Microsoft bulks up Linux on Windows at the IoT edge in Azure
EFLOW makes the open source OS a full partner of Windows at the far reaches of the cloud
Microsoft is rolling out the latest iteration of a tool that lets anyone using a Windows IoT device in Azure to also run containerized Linux workloads.
The Azure IoT Edge for Linux on Windows (EFLOW) 1.4 LTS (long-term servicing) branch, now generally available, includes the latest features that came with version 1.4 of Azure IoT Edge, which was released in August, as well as exposing hardware capabilities on the host device to the Linux workloads and storage for sharing files and folders across both Windows and Linux.
Microsoft will support EFLOW 1.4 LTS until November 12, 2024, and those now running version 1.1 LTS can update without having to reinstall the tool, Martin Tuip, senior product marketing manager for Azure edge devices, Internet of Things security, and robotics, wrote in a blog post this week.
Azure IoT Edge for Linux on Windows makes the open-source OS more of a full partner with Windows in Microsoft's cloud. It enables users to run Windows and Linux together on a Windows IoT device, with "businesses that rely on Windows IoT to power their edge devices [now able to] take advantage of the cloud-native analytics solutions being built in Linux," Microsoft wrote in a note in June.
With EFLOW, a Linux virtual machine is run on a Windows device and is pre-installed with the IoT Edge runtime. Linux IoT Edge modules that run inside the virtual machine while Windows runs on the host device and Windows applications can communicate with the modules in the Linux VM.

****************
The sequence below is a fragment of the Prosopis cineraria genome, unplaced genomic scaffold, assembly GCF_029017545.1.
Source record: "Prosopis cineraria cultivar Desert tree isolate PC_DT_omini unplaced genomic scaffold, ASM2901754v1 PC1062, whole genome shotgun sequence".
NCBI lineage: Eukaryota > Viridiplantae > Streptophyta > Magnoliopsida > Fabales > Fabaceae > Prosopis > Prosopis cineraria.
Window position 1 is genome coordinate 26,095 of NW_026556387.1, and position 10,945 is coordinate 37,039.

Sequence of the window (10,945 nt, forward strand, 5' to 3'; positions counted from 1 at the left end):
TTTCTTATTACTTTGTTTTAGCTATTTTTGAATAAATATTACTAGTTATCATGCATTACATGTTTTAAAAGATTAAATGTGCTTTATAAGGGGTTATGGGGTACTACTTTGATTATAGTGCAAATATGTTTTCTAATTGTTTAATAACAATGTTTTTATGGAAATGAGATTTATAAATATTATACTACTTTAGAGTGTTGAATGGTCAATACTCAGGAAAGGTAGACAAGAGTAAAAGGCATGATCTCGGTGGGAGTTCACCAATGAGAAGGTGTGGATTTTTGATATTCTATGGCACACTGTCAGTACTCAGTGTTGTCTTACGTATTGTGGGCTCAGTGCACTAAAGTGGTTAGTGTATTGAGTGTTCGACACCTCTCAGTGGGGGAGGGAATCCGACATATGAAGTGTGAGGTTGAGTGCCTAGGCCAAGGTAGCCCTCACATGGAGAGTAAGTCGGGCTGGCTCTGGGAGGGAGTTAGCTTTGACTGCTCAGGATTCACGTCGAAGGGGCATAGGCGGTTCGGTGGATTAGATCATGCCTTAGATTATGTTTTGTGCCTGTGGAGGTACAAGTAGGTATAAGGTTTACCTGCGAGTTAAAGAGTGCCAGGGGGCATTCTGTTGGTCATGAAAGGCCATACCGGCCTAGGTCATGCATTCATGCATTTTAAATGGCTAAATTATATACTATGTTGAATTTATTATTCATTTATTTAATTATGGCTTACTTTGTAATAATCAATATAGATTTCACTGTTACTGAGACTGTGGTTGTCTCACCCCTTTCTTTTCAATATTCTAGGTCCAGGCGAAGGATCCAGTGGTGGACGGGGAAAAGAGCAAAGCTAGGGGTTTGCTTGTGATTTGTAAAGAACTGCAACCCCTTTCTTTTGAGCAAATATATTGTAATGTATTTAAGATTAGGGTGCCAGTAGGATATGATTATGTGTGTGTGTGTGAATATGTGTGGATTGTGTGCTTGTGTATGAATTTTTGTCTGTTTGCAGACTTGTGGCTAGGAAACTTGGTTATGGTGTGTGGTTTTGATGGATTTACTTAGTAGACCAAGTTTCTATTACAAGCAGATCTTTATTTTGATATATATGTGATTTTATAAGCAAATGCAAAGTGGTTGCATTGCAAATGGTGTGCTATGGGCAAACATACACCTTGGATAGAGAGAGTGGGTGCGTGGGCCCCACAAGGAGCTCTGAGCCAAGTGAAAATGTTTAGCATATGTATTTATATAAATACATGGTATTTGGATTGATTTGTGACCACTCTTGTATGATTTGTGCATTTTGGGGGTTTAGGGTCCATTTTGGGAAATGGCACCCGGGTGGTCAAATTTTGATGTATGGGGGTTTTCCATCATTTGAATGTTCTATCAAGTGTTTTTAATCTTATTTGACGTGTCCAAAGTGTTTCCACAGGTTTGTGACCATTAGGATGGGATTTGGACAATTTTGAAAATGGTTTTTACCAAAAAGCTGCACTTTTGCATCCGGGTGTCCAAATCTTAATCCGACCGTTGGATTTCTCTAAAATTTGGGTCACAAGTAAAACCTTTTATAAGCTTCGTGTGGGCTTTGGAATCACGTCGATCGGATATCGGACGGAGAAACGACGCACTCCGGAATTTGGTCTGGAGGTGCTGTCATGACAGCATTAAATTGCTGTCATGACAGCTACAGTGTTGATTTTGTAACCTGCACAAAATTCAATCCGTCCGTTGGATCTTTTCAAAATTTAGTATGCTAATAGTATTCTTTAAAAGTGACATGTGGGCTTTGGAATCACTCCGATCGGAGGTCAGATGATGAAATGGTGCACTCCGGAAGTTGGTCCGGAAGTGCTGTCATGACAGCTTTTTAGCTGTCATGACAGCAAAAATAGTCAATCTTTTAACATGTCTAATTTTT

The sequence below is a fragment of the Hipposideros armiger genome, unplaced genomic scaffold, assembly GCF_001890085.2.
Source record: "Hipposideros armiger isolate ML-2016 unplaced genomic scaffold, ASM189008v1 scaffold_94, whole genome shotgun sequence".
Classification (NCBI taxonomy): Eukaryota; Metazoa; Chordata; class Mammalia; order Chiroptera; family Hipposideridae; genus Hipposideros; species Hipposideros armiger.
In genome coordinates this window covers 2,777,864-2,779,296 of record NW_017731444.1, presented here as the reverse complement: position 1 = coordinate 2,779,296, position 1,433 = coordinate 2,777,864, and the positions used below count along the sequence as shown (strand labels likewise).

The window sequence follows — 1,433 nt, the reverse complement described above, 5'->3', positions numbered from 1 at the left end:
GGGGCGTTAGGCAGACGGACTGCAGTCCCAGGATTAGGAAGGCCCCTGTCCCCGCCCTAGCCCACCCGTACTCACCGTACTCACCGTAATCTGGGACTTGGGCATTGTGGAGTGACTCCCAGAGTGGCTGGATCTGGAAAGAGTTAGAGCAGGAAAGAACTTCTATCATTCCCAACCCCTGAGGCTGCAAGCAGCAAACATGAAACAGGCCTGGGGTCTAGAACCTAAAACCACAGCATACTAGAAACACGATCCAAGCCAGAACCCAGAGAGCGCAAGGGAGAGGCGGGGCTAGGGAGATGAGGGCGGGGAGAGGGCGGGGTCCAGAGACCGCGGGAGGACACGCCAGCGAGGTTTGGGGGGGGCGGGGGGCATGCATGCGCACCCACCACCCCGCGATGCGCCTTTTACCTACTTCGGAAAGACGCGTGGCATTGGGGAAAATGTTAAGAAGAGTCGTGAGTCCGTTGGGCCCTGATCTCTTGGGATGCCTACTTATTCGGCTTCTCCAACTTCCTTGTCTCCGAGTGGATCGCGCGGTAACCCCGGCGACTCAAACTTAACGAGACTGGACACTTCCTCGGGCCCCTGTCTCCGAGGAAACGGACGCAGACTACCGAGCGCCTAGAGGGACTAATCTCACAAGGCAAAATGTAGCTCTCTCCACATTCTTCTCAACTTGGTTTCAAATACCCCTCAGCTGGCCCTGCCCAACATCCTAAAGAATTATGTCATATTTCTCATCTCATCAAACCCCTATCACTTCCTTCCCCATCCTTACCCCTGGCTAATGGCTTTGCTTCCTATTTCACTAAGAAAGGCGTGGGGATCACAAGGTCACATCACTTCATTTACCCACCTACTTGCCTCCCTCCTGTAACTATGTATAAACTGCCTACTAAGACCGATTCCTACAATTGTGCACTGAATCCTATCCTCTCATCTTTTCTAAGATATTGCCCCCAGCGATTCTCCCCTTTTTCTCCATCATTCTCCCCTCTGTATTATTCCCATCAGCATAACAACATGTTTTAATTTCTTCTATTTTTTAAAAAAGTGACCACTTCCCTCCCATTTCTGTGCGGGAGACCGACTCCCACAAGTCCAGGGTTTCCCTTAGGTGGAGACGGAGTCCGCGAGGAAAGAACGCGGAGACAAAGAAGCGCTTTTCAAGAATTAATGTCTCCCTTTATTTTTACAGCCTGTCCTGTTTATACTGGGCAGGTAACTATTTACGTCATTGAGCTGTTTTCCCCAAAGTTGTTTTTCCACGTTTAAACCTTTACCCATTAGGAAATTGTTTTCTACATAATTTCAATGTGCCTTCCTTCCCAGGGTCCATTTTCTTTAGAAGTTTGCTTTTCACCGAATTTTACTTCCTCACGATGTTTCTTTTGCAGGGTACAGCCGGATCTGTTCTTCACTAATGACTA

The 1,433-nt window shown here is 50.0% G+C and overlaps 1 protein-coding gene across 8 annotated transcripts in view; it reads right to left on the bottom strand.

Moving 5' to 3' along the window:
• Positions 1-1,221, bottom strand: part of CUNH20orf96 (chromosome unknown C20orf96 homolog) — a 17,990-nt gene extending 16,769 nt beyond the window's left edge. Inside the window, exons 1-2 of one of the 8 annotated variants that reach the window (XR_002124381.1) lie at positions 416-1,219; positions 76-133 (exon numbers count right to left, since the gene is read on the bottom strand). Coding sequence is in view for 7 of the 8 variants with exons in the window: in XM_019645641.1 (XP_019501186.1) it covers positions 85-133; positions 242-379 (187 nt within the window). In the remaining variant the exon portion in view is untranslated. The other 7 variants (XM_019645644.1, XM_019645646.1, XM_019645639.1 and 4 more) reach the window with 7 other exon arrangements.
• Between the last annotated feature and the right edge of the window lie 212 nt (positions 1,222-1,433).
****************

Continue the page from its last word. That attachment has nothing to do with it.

With the bidirectional communication, users can leverage Windows processes for user interfaces or hardware proxies for the Linux container workloads.
The Linux VM is based on the CBL-Mariner Linux distribution and is built for hosting IoT Edge workloads, according to the giant software maker. At the same time, organizations can use Windows management tools like PowerShell modules for scripting deployments and sample scripts for provisioning EFLOW installations via Intune and Arc for Server.
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There also are hardware capabilities that include Trusted Platform Module passthrough to automatically provisioning Azure IoT Edge for Linux devices, bring GPU acceleration to the Linux VM module, and camera and serial passthroughs.
The new features in EFLOW 1.4 LTS includes an update to version 2.0 of CBL-Mariner Linux, support for more networking configurations such as static IP, multiple NICs, and DNS configurations, and GPU passthrough technologies like Direct Device Assignment for allocating GPUs to either the Linux VM or Windows and GPU-Paravirtualization for sharing the GPU between the two.
EFLOW supports Nvidia's T4 Tensor Core GPU for AI workloads and A2 Tensor Core GPU for video analytics as well as its GeForce, Quadro, and RTX accelerators. It also supports Intel's integrated GPU.
There also is support for deploying EFLOW on such virtual infrastructures as VMware Windows VMs. ®